Mmmm, TOE jam: Trev shoves Intel's NICs in his bonkers test lab
If you want to impress me, make kit that 'just works'
Review Tech offerings are rarely "good" to me, merely "less awful than others." In this case, however, I'll be looking at the complete package of Intel networking's efforts - the hardware, software and ongoing support - and might even attribute that word to its efforts. This isn't to say that everything in the Intel networking universe is awesome - I've certainly encountered some weird stuff over the years with its cards. In the majority of cases, however, the answers were to be found on Intel's own support website rather than as esoteric knowledge of the sysadmin mafiosi.
Intel's networking folks serve as stark contrast to my experiences with Nvidia's networking components. There is a special hell reserved for telemarketers and whoever designed the nForce NIC/forcedeth driver combo. I consider it a professional failing as a writer that I cannot create a sufficiently vitriolic phrase to encompass the depth of my discontent with that product. I simply lack the words.
But when it comes to Intel, not only were workarounds or potential fixes posted, but fairly upfront explanations as to why the bad thing was happening were generally posted as well.
If the fix needed to come from Intel's end, you stood a good chance of getting its networking guys to issue a fix. At the very least, it seemed willing to work with the open source community to make sure that – if we wanted to – we could build a fix on our own.
The end result was hardware that would "just work". When it came to some of the older Gig-E NICs, I would be lying if I said that Intel's offering delivered the highest speed or the lowest latency. Other vendors offered cards with more features, more offloading, and ultimately better performance... if you had everything set up just right.
But those setups were fragile, and they certainly weren't something I was prepared to use in deployments where I knew that the company would end up repurposing that server for some other task down the line. Many a Windows-based database server has ended up a VMware host in the past few years. For me, network card compatibility has proved the number one issue with those conversions.
The old and the new
While I've got a lab full of Intel 1Gbit cards that seem to work in everything, the truth of the matter is most of this stuff is old. Half my inventory consists of Pro/1000 cards that have been in service for over a decade. Until very recently my only 10GbE Intel cards were a pair of XF SR Dual Port Server Adapters, and those are from 2007.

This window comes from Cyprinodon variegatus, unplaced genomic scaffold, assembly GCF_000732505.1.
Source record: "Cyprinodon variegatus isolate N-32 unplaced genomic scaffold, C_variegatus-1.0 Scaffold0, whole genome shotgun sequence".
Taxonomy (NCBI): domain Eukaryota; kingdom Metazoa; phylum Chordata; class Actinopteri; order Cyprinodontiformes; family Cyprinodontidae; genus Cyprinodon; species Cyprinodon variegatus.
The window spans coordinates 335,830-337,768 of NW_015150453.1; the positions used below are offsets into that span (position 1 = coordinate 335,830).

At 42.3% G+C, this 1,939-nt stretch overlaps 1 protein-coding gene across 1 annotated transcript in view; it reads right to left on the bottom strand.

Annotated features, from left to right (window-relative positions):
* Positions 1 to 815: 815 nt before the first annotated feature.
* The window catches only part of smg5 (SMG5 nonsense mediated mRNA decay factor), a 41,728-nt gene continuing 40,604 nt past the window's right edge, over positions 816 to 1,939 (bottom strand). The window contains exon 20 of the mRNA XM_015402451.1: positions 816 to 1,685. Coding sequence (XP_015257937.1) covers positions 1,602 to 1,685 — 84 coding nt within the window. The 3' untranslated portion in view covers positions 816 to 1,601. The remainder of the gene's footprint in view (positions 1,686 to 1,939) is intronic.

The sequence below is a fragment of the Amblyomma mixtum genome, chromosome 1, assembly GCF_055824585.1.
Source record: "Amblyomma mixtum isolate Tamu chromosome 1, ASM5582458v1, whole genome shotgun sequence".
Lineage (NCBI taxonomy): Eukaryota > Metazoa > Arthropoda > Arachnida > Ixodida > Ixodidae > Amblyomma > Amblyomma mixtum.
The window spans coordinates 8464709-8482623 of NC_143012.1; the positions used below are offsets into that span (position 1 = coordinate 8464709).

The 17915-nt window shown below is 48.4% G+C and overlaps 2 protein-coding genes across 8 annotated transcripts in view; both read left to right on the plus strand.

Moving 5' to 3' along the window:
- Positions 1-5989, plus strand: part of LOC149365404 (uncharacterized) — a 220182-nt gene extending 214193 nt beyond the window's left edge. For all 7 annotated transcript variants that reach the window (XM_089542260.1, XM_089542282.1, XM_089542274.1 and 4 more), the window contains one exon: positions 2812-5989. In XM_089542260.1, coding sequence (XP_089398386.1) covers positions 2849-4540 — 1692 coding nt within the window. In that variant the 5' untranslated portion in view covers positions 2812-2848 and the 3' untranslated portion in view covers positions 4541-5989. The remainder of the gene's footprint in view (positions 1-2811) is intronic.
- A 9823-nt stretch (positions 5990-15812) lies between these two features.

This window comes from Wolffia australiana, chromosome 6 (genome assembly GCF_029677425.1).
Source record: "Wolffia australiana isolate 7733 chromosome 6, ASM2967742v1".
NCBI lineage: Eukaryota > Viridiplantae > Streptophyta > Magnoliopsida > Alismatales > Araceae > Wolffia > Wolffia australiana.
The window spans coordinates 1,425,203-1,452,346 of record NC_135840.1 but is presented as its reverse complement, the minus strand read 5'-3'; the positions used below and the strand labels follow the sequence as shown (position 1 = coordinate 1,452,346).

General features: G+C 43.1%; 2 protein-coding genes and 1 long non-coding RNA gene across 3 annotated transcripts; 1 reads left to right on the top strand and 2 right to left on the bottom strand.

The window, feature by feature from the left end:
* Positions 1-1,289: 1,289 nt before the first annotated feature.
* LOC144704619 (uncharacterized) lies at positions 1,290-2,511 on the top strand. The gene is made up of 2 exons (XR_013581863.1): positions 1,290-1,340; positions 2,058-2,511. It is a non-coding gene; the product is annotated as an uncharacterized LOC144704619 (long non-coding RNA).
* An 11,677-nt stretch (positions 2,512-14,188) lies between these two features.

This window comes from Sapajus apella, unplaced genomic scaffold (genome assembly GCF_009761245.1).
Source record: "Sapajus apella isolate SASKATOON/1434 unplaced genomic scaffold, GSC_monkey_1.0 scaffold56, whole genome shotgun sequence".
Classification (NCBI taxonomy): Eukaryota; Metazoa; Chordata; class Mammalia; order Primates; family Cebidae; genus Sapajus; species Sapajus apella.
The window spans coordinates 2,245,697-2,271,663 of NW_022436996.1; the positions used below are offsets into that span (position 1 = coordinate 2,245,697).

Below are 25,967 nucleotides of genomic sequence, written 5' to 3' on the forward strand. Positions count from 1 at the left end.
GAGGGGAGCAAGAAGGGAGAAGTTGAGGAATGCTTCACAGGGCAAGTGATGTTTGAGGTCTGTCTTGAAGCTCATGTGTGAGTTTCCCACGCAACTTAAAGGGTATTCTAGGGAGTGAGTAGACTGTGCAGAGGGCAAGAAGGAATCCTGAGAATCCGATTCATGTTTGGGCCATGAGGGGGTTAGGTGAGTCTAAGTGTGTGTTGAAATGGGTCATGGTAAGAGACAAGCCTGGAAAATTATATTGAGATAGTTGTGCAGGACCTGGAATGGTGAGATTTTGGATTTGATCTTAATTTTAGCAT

As luck would have it, Intel was convinced to part with some newer cards for testing. I have a pair of X520-DA2s two I250-T4s as well as a pair of X540-T2s. In essence, I have managed to assemble "the evolution of Intel Ethernet networking" for the past decade or so.
Next page: Convergence
Re: most of this stuff is old
Any chance you can get their networking software guys to have a quiet word with their graphics software guys about how to write a driver that actually vaguely works?
Re: Terrible review
And you're wrong. Any network card for which you have good, low-level access can be reconfigured to send non-standard Ethernet frames. It takes a little bit of bit-bashing on the driver creator's part, but you can turn a regular old network card into something that will make FCoE frames.
What you cannot do is send those frames over a standard ethernet network unless you have similarly updated your switch. To be clear: you are not going to be getting firmware from D-link to this, but you can usually get your higher-end Cisco stuff upgraded to handle the non-standard frames. This means that you can do FCoE point-to-point only unless you invest in the right infrastructure (which should include CNAs, make no mistake) but that you can make a NIC speak FCoE frames if you tinker with it enough. (Nobody does it because what would be the point?)
The fact that you've never rewritten a firmware or driver (or done any real bit-banging) doesn't mean others haven't. Please bear that in mind the next time you wander around accusing people of things.
You'll also note that while I said that a regular network card could be made to speak either protocol, I only discussed iSCSI as being in in sort of practical use without a CNA. And now we've had this little conversation in the comments so there is even more information available. Internet!